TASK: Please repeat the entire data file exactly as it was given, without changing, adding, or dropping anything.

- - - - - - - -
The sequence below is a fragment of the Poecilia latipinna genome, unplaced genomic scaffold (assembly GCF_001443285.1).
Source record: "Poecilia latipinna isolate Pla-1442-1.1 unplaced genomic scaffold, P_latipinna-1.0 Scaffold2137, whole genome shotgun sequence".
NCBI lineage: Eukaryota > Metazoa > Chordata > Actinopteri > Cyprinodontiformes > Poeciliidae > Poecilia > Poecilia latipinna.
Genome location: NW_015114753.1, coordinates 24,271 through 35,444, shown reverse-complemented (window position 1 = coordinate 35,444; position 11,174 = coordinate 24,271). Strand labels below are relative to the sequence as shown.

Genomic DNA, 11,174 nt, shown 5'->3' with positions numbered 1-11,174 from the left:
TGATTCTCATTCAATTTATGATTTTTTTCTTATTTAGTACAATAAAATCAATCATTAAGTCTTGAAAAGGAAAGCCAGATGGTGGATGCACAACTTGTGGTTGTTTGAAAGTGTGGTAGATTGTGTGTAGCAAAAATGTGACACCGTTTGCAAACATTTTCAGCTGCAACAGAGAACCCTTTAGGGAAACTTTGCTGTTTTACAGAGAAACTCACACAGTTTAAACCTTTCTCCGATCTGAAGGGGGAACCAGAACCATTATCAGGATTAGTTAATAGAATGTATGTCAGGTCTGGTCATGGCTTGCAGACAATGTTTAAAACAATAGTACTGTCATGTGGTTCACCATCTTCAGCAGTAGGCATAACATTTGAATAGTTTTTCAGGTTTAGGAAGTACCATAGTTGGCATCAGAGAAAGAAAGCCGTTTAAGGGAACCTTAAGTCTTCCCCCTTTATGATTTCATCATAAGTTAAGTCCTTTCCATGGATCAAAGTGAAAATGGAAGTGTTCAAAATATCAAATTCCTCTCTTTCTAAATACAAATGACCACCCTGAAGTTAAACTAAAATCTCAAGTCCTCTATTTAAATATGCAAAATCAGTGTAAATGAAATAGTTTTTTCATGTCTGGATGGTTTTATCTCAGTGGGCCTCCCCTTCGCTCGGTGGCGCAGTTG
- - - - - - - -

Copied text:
The sequence below is a fragment of the Poecilia latipinna genome, unplaced genomic scaffold (assembly GCF_001443285.1).
Source record: "Poecilia latipinna isolate Pla-1442-1.1 unplaced genomic scaffold, P_latipinna-1.0 Scaffold2137, whole genome shotgun sequence".
NCBI lineage: Eukaryota > Metazoa > Chordata > Actinopteri > Cyprinodontiformes > Poeciliidae > Poecilia > Poecilia latipinna.
Genome location: NW_015114753.1, coordinates 24,271 through 35,444, shown reverse-complemented (window position 1 = coordinate 35,444; position 11,174 = coordinate 24,271). Strand labels below are relative to the sequence as shown.

Genomic DNA, 11,174 nt, shown 5'->3' with positions numbered 1-11,174 from the left:
TGATTCTCATTCAATTTATGATTTTTTTCTTATTTAGTACAATAAAATCAATCATTAAGTCTTGAAAAGGAAAGCCAGATGGTGGATGCACAACTTGTGGTTGTTTGAAAGTGTGGTAGATTGTGTGTAGCAAAAATGTGACACCGTTTGCAAACATTTTCAGCTGCAACAGAGAACCCTTTAGGGAAACTTTGCTGTTTTACAGAGAAACTCACACAGTTTAAACCTTTCTCCGATCTGAAGGGGGAACCAGAACCATTATCAGGATTAGTTAATAGAATGTATGTCAGGTCTGGTCATGGCTTGCAGACAATGTTTAAAACAATAGTACTGTCATGTGGTTCACCATCTTCAGCAGTAGGCATAACATTTGAATAGTTTTTCAGGTTTAGGAAGTACCATAGTTGGCATCAGAGAAAGAAAGCCGTTTAAGGGAACCTTAAGTCTTCCCCCTTTATGATTTCATCATAAGTTAAGTCCTTTCCATGGATCAAAGTGAAAATGGAAGTGTTCAAAATATCAAATTCCTCTCTTTCTAAATACAAATGACCACCCTGAAGTTAAACTAAAATCTCAAGTCCTCTATTTAAATATGCAAAATCAGTGTAAATGAAATAGTTTTTTCATGTCTGGATGGTTTTATCTCAGTGGGCCTCCCCTTCGCTCGGTGGCGCAGTTG